Feb. 5, 2016 01:02

Dispute Settled

In California, the Tuolumne County Transportation Council will be required to pay for $540,000 unanticipated contractor costs for work completed on the second phase of the East Sonora Bypass project. After decades of planning, funding for the second phase was secured through the proposition 1B-created Corridor Mobility Improvement Account and a 2006 voter-approved transportation bond measure. The project contracted to Teichert/MCM Construction.

The $53.4 million bypass, which opened to drivers in late 2013, extended the Highway 108 thoroughfare from where the first phase ended to Via Este. Construction was completed a year ahead of schedule and provided about $1.2 million in savings.

regulators alleged that inadequate erosion controls at a bridge abutment resulted in more than 800,000 gallons of sediment-laden stormwater being discharged into a nearby tributary of Curtis Creek during a series of storms between October and December 2012.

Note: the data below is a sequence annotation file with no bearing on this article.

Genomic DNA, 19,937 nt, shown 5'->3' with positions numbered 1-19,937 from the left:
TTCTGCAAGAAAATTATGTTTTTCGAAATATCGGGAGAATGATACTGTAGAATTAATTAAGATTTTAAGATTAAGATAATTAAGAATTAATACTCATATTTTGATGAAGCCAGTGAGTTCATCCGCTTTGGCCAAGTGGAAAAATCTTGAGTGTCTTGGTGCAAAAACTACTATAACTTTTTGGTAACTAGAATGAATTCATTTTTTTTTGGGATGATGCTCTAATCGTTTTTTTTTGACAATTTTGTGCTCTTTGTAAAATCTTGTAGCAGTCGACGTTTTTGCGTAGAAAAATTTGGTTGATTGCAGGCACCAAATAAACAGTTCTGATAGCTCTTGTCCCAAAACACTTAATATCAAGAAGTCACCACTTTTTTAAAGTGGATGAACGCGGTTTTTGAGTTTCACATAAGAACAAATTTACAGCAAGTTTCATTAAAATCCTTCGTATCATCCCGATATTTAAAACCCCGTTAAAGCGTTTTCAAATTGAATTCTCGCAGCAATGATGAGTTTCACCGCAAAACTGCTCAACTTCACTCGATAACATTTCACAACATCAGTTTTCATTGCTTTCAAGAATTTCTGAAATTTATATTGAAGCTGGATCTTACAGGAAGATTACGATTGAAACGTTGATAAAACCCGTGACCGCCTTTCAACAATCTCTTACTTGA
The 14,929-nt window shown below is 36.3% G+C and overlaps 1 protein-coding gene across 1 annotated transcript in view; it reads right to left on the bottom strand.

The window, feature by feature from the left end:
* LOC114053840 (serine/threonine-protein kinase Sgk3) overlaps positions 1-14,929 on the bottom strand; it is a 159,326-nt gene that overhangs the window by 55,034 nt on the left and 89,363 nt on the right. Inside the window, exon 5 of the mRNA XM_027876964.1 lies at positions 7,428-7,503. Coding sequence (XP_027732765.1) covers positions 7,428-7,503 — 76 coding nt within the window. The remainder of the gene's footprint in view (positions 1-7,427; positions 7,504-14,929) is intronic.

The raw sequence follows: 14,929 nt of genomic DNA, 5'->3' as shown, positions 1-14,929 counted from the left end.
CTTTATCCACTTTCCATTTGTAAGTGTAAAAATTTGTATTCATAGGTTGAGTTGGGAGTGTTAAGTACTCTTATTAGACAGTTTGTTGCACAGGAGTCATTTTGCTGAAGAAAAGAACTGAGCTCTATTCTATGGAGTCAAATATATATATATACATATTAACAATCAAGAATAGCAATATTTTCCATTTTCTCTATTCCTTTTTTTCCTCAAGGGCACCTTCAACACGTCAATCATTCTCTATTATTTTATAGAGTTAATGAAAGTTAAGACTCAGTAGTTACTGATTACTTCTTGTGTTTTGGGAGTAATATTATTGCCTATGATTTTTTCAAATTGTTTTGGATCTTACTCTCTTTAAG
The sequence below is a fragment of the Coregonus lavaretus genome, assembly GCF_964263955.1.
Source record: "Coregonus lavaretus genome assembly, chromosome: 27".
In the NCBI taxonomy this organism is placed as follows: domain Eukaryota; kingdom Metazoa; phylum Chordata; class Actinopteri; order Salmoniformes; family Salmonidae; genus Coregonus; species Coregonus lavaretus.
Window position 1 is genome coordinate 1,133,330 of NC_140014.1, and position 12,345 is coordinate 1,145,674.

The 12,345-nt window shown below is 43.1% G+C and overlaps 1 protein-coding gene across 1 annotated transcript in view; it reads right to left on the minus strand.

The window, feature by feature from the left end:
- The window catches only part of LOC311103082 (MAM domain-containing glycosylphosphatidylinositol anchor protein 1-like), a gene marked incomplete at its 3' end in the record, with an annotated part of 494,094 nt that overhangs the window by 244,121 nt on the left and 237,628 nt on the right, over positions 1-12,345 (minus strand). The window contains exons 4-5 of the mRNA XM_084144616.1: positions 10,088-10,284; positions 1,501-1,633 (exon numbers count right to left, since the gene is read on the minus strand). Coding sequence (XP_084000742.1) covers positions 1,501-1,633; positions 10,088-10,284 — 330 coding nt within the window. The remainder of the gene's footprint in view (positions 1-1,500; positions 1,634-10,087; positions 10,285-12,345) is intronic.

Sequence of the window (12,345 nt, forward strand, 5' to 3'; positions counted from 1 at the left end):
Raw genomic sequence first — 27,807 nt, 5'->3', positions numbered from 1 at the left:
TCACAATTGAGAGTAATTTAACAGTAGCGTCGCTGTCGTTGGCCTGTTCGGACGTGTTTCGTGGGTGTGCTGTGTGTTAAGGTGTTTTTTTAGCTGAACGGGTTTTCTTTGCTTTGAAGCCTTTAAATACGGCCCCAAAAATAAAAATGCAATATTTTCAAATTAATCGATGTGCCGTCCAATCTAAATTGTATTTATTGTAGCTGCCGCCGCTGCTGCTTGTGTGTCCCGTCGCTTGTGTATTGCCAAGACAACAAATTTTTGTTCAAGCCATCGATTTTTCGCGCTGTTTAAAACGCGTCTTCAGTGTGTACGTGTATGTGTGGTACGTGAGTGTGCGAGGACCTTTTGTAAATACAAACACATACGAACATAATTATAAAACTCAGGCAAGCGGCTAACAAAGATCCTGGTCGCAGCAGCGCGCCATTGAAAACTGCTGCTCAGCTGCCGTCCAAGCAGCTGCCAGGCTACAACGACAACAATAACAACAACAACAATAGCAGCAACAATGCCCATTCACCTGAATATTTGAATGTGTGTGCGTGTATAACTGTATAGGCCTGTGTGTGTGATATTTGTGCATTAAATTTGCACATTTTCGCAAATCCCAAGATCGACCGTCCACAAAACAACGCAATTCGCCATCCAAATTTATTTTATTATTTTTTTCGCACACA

Additionally, Teichert/MCM Construction submitted a claim to Caltrans for $5.1 million in unforeseen costs related to stormwater mitigation. It went to arbitration.

The two sides later reached a settlement in which the contractor agreed to pay $700,000 of the fine and receive about $1.7 million for the additional work.

In late 2014, Caltrans reached a $2.7 million settlement with the Central Valley regional Water Quality Control Board over alleged stormwater violations during construction on the bypass.

Funding for the third phase has yet to be secured.

Also in Stormwater News

In many ways, we are fortunate that, in our chosen profession, we are able to help people when certain disasters occur: the tornadoes in Missouri, Oklahoma, Louisiana and Georgia, the flooding in Louisiana, the snows in the northeastern part of the country, the rain in California, and the snow in Colorado....

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